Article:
Scientific Study Proves Antibiotic Resistance Is An Ancient Phenomenon

Scientific Study Proves Antibiotic Resistance Is An Ancient Phenomenon

After studying 30,000-year-old sedimentary DNA from permafrost deposits in the Yukon a Canadian research team from the University of Alberta and McMaster University have found that microbes “have been building their defences to antibiotics since the time of woolly mammoths”.

Their research findings published on August 31, 2011, in the science journal Nature show antibiotic resistance predates our modern clinical antibiotic use. The principal investigators for the study are Gerry Wright, scientific director of the Michael G. DeGroote Institute for Infectious Disease Research and Hendrik Poinar, McMaster evolutionary geneticist.

“Antibiotic resistance is seen as a current problem and the fact that antibiotics are becoming less effective because of resistance spreading in hospitals is a known fact,” said Wright. “The big question is where does all of this resistance come from?”

Duane Froese, a professor in the Department of Earth and Atmospheric Sciences at the University of Alberta mentions:

“The ancient DNA found in the permafrost shows that these microbes have been battling for survival against natural antibiotics for at least 30,000 years and represents evidence for the evolutionary back-story of the challenges of modern antibacterial resistance.?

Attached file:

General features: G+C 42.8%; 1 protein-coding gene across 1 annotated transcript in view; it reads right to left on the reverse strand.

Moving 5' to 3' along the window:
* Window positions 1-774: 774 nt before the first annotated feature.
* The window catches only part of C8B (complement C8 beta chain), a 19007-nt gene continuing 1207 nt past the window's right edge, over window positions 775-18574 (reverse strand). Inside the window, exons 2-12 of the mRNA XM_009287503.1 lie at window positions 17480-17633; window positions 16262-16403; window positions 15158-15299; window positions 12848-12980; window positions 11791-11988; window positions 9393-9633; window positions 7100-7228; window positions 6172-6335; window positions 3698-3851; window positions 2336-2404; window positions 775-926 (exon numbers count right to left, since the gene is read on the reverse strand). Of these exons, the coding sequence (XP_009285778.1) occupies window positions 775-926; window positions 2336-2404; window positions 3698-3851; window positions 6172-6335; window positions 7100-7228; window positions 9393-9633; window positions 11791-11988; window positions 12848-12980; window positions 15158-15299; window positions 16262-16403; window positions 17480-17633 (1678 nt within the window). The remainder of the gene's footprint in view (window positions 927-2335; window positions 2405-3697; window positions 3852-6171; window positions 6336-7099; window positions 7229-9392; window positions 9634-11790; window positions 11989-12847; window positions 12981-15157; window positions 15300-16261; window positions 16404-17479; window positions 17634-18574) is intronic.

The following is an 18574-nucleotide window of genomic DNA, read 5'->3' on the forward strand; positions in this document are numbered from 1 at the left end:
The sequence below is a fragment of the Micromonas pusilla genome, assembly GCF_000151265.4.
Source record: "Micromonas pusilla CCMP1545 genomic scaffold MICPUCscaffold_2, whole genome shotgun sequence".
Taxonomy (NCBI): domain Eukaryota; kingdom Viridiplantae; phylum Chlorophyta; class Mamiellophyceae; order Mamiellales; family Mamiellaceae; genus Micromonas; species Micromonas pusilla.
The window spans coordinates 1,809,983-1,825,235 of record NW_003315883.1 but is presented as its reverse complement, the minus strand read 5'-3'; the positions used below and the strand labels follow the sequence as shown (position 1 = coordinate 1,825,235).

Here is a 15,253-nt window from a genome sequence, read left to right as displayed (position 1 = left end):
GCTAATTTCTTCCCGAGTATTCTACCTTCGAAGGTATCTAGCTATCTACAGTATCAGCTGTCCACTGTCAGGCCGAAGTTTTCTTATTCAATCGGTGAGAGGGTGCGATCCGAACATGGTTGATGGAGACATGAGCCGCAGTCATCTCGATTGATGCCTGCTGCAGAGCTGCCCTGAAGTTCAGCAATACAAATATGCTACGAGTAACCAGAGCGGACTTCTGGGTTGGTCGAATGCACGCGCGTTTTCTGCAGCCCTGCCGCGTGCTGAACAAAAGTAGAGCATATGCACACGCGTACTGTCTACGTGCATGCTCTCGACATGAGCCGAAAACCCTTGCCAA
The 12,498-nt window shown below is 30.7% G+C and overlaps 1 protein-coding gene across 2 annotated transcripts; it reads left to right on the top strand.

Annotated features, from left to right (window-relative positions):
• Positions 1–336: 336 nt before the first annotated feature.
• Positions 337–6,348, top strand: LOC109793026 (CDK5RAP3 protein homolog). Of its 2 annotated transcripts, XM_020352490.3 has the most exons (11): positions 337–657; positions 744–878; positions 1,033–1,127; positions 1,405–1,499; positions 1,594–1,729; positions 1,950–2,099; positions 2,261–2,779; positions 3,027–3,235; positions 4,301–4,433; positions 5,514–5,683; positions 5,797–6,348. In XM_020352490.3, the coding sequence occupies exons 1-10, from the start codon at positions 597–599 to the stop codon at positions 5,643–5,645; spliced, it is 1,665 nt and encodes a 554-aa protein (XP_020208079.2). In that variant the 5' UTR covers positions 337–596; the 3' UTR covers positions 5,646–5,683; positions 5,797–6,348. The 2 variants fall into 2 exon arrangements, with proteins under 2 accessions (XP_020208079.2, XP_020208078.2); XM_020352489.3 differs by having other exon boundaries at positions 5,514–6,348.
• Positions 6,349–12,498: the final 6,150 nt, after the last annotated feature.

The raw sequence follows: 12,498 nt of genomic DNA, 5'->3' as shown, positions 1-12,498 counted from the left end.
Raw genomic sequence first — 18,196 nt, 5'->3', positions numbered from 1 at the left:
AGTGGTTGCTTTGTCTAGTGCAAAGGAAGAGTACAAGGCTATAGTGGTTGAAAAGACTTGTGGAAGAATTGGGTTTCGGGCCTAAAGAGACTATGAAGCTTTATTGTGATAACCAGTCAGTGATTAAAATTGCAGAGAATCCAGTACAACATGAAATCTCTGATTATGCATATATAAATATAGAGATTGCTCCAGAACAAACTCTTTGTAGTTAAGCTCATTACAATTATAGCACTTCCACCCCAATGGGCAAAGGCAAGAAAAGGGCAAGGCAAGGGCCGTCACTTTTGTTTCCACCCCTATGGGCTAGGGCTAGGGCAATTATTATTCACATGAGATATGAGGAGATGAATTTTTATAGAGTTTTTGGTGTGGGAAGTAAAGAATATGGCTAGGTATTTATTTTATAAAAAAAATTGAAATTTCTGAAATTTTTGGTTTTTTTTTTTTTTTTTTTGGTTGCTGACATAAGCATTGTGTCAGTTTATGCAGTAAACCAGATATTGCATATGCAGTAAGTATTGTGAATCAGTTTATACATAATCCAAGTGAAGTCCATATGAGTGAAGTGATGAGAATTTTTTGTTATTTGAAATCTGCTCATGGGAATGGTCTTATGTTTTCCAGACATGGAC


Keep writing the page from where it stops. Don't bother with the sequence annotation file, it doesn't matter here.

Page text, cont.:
The researchers isolated the DNA and discovered antibiotic-resistant genes existed beside genes of ancient mammoths, horses and bison as well as plants that existed during the last interglacial period of the Pleistocene era 30,000 years ago. They focused on antibiotic resistance to the drug vancomycin which surfaced in the 1980s and still continues to be associated with outbreaks of hospital-acquired infections around the world.

The team then recreated the gene product in the lab, purified its protein and showed that it had the same activity and structure then as it does now.”

“This is only the second time an ancient protein has been ‘revived’ in a laboratory setting.”

Wright said, “Antibiotics are part of the natural ecology of the planet so when we think that we have developed some drug that won’t be susceptible to resistance or some new thing to use in medicine, we are completely kidding ourselves. These things are part of our natural world and therefore we need to be incredibly careful in how we use them. Microorganisms have figured out a way of how to get around them well before we even figured out how to use them.”